Illegal circulation of pyrotechnics

As a result of operational search activities, militia officers detained a 21-year-old resident of the Asht district on suspicion of illegal circulation of pyrotechnic products.

During a personal search, 9,000 pyrotechnics of the Friction-X201 brand were found and seized from the detainee.
On this fact, under Art. 199, approx. 1 part 2 of the Criminal Code of the Republic of Tajikistan, a criminal case has been initiated, an investigation is underway.

Source: Ministry of Internal Affairs of the Republic of Tajikistan

Tajik Doctors Operate Conjoined Twins For the First Time

In the department of neonatal surgery of the Shifobakhsh National Medical Center, Tajik doctors carried out an operation to separate children born together, or, in the medical language, conjoined twins.

Parents of newborns are from Vose district. The birth was performed by caesarean section and it was found that one of the babies (a boy) had already died, and the other baby (a girl) was in a normal condition. The deceased infant was attached head-on to the back of another twin who was surgically separated.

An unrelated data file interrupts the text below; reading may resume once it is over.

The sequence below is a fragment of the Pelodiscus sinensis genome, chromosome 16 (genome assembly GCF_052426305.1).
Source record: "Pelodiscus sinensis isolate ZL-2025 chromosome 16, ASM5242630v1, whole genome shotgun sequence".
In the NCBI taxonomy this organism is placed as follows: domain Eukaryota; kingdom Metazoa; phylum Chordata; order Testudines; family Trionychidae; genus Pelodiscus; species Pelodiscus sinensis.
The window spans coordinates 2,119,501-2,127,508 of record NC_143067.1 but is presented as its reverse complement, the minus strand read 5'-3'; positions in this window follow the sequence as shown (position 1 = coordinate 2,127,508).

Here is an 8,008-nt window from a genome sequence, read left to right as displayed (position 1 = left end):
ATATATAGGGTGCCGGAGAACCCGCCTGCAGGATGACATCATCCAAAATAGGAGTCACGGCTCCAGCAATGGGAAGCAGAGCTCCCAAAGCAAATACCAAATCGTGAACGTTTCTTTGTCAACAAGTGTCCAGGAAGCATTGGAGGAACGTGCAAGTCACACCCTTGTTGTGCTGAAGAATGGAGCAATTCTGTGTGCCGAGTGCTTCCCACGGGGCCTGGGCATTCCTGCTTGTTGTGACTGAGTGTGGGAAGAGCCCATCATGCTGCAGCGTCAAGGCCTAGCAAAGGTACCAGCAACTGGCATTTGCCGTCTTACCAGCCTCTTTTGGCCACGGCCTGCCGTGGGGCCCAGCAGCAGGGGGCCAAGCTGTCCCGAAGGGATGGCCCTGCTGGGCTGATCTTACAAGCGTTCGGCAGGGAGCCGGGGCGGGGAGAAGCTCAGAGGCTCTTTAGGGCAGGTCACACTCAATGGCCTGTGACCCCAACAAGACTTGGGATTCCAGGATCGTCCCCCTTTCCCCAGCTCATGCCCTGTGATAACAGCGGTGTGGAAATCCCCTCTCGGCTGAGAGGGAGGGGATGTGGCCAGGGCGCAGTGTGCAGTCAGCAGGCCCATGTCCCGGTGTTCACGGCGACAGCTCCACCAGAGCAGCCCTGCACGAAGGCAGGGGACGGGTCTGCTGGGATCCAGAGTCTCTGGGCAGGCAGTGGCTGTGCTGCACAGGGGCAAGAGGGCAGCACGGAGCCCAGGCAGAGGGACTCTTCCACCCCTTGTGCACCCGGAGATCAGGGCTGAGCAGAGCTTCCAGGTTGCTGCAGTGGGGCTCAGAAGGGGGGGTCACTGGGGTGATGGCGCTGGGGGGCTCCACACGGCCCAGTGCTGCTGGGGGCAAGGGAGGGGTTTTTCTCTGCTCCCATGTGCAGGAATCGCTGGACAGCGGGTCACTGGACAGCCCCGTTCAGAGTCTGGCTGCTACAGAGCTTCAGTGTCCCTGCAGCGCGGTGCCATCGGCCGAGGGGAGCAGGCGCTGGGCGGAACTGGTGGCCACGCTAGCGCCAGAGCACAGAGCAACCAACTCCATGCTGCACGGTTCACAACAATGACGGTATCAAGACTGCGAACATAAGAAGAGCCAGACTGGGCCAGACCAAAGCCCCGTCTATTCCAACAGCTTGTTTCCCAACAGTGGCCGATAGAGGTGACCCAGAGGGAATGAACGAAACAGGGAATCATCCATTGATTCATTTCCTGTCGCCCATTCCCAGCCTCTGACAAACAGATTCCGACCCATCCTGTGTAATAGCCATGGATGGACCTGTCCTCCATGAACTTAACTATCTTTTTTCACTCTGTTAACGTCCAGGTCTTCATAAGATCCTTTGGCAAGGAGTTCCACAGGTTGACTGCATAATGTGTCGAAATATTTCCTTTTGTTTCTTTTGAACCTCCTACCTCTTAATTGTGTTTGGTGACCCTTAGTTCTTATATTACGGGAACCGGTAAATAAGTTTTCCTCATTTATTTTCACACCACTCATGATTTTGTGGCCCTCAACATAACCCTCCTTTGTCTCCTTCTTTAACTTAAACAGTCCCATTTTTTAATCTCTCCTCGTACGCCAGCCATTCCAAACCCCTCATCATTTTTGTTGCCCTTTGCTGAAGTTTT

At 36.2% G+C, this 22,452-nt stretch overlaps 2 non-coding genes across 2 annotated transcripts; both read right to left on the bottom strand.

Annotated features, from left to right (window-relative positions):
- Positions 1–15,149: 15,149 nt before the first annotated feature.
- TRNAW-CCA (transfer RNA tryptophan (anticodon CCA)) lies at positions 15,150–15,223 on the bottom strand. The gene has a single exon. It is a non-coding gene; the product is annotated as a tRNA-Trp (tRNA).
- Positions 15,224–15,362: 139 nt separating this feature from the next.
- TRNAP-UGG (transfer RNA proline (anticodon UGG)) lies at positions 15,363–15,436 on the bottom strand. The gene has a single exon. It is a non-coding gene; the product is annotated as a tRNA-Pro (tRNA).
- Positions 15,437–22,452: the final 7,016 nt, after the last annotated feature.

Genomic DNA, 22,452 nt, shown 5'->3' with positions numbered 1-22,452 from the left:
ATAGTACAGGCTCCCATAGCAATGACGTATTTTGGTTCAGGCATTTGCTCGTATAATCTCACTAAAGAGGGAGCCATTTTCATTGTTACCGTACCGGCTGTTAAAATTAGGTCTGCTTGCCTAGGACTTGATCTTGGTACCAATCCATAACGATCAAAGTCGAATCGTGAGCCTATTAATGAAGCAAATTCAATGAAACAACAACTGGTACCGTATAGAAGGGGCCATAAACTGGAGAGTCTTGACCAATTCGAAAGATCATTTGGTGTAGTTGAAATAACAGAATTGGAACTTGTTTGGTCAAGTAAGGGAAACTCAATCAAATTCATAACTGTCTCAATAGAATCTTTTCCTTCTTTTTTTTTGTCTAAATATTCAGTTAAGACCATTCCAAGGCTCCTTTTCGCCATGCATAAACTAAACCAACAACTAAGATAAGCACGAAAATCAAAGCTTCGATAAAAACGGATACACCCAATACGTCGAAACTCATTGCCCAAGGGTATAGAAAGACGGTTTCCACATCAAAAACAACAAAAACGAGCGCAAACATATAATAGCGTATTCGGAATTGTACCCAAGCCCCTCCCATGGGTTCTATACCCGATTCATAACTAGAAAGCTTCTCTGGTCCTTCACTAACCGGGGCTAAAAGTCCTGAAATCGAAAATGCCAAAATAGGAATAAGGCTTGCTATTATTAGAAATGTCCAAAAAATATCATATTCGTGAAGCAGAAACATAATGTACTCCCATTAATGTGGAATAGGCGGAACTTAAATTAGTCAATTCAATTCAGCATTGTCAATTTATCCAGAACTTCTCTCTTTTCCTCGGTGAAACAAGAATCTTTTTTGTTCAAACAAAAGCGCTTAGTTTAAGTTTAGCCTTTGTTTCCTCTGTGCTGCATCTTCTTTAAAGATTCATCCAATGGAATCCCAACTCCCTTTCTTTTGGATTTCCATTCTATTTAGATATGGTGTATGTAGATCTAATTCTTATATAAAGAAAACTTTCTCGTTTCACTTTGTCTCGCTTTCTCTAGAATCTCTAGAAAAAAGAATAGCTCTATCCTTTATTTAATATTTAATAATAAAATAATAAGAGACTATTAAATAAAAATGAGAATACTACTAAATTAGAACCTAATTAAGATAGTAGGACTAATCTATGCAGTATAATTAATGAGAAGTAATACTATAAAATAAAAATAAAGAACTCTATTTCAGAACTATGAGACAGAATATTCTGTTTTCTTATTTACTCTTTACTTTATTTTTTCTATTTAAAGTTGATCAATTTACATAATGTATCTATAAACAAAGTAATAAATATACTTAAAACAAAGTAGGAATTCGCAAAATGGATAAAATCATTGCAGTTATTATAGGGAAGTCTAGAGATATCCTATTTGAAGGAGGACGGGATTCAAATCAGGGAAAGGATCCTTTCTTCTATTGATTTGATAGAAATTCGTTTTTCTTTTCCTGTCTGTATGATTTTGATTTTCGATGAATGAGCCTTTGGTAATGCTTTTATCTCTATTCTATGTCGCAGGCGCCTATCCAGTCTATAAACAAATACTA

Congenital malformations or conjoined twins are one of the most serious health problems in all parts of the world, and now with the introduction of such a surgical method or the separation of conjoined twins, Tajik doctors have gained good experience in establishing this operation.

According to industry experts, this new surgical method is not the only achievement of this department, in recent years, the doctors of the department have performed several types of operations, which have served as a good basis for ensuring the health of newborns.

The specialists of the department emphasize that at present the recovery of the operated child is ensured, there are no deviations during the surgical operation.

Currently, the child’s mother is in the intensive care unit, the condition of the newborn is normal.